4/ The barriers to producing content are low – brands can become content creators and distributors. I don’t think we covered this as much as we could have (only had 45 mins) but brands now can become content providers and many are already doing this. I referenced the Optus Biz Think Tank as well as Special K’s ‘Map My Fitness’ as excellent examples of brands creating something innovative and unique. Add to this initiatives such as Ford’s Tonk A Pom, JL Krafts kitchen vignettes, Virgin Mobile’s new Right Music Wrongs concept – many of these are far more interesting than media content and incorporate the brand beautifully. I made the comment that media publishers better realise their USP quick smart otherwise clever brands will start creating their own and using the web and search as a way of driving instant audience. The idea of a media gatekeeper is redundant.
5/ Supply is infinite. The amount of supply in terms of eyeballs and digital advertising is effectively infinite. As a result pricing moves more into the area of straight supply and demand … which will only lead one way, down. For years publishers have been able to charge whatever they have wanted with very little justification … this has to change. Here’s the rub though – great content and context is FINITE … hence it is extremely valuable and advertisers will want to be around it. The challenge – show the value. The digital world isn’t a monopoly/duopoly like the TV and newspaper worlds. The era of gouging is over but those with the best content and the best story will be successful.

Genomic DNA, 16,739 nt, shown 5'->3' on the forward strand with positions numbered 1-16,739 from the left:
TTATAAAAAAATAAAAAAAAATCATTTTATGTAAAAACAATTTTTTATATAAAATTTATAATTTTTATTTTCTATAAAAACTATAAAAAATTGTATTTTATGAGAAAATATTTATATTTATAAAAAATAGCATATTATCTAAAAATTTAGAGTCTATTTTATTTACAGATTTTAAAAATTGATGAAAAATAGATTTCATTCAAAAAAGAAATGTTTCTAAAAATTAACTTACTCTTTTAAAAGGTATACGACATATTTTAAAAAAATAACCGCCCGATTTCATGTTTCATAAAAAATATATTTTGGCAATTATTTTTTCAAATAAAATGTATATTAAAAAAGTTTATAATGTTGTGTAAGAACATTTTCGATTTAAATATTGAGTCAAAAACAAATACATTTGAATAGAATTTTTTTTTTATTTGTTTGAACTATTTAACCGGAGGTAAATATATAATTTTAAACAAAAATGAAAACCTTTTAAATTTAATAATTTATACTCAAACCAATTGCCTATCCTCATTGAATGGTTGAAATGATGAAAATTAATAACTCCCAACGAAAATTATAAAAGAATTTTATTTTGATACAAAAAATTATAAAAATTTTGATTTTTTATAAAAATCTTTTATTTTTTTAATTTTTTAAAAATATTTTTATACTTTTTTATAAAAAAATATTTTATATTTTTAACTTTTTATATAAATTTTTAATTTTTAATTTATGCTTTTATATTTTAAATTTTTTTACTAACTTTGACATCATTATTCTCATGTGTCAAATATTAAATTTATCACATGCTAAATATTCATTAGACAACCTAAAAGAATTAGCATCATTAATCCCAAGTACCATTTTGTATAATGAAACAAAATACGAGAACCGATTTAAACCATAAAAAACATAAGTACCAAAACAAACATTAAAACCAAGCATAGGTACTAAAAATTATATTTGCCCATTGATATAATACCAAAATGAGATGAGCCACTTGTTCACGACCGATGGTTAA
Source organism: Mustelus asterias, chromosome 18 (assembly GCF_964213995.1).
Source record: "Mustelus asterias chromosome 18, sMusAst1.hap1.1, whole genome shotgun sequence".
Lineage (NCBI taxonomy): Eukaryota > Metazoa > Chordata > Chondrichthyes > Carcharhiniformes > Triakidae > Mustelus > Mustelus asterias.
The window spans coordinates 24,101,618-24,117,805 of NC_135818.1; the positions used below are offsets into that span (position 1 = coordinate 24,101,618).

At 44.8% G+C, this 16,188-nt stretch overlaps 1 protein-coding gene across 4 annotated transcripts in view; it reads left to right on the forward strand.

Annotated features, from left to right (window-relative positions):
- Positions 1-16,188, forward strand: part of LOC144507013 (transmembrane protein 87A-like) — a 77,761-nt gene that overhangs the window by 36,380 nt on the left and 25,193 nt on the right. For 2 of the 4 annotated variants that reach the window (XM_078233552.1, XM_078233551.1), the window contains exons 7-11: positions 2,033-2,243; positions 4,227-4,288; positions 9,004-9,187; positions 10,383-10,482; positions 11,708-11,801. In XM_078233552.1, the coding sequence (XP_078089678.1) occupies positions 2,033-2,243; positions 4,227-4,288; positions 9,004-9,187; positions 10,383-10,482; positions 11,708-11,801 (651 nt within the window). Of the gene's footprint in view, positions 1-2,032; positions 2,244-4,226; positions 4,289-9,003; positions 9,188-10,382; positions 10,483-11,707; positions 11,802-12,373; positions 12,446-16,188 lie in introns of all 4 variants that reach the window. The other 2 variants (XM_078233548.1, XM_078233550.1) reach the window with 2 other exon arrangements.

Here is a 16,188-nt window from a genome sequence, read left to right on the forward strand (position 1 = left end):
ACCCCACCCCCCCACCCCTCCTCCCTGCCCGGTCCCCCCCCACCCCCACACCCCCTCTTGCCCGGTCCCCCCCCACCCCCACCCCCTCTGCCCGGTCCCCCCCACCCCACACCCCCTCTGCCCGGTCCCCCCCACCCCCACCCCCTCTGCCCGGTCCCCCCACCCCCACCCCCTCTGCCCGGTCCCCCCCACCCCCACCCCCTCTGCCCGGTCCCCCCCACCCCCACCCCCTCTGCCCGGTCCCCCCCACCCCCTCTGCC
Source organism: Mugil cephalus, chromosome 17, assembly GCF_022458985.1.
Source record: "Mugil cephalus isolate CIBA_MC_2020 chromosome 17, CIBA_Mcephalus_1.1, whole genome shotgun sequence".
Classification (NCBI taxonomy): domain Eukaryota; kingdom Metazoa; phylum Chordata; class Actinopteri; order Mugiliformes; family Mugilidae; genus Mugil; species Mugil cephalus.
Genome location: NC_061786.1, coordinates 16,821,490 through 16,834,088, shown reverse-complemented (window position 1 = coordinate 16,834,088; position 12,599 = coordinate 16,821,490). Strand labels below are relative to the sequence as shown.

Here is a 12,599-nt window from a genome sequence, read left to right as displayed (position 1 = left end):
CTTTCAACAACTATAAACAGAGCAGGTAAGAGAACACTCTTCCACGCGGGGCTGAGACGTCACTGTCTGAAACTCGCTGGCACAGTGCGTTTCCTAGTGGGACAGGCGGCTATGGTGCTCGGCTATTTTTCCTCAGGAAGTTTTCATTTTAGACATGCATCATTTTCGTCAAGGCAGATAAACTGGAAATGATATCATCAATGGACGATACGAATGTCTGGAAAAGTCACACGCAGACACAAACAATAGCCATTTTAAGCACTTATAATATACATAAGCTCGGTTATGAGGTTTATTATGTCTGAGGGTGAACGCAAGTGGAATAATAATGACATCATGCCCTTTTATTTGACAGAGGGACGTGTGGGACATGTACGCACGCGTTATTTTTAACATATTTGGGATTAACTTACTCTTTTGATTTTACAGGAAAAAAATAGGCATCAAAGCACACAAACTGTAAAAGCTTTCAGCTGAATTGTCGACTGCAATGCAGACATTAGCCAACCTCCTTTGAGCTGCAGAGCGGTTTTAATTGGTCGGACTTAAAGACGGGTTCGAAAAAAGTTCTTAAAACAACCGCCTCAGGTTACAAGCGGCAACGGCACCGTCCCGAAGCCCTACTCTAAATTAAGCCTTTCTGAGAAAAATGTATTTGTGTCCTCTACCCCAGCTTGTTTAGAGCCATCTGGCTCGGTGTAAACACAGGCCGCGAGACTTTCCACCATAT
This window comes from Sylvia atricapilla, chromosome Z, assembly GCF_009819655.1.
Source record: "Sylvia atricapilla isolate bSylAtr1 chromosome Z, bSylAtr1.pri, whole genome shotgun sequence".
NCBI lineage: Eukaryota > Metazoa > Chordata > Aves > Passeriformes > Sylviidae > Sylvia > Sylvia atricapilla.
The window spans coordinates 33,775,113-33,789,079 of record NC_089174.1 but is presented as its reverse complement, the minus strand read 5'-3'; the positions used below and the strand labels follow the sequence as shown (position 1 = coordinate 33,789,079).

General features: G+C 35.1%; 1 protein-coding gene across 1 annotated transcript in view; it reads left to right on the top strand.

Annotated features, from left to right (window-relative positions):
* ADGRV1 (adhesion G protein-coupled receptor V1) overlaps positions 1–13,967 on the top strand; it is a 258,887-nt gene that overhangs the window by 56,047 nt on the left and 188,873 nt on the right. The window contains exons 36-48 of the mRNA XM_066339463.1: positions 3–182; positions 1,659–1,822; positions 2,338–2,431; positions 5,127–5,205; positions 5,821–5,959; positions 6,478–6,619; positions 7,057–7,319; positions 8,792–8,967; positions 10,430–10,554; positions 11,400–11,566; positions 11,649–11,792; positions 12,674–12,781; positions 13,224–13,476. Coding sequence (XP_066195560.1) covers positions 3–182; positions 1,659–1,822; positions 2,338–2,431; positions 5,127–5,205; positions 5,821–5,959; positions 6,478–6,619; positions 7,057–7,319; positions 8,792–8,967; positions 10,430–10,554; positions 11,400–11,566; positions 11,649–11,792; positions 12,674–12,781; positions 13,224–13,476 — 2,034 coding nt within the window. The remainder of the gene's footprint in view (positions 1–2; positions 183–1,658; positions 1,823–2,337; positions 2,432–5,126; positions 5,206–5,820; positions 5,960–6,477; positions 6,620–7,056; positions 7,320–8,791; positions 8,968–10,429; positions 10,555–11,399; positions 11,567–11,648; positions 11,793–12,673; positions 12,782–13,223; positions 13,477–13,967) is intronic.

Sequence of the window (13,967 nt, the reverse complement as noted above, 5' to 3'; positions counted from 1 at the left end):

6/ Content doesn’t just have to be the words/pictures that ads are run alongside. This is more from an agency perspective … but the most valuable content for me is real, meaty information about the audience. What motivates them? What are they reading? How? When? Why? How often do they come back? How old are they? Do they interact with the content? The sort of things that tell me about the audience and what makes them tick. Why do we need to know this? So we can create relevant advertising, not dumb interference.
7/ Great content is more important than ever. Content is vitally important and professional content isn’t going anywhere … but the lines between pro and amateur content will blur. Vivek pointed out that there’s a lot of bad professional content and a lot of good amateur content and vice versa and he’s completely right. Still, we all agreed that great content is what distinguises media brands and there should be a premium paid for those who can deliver this and meaningful audience connections.
8/ More transperency needed. Cam Curtis from Allure made this point and I agreed with him. There does need to be more transperency between agencies and publishers if we’re to get the best results . My only comment was for this to happen both agency and publisher require the same agenda – getting the best for the client. If the agency is trying to get the best possible outcome for the client but the publisher is trying to extract the highest possible amount of dollars from the agency then it won’t work. Agenda’s need to be aligned and the agenda needs to be around solving business objectives.
Again thanks to Beth and Jenny for getting me involved.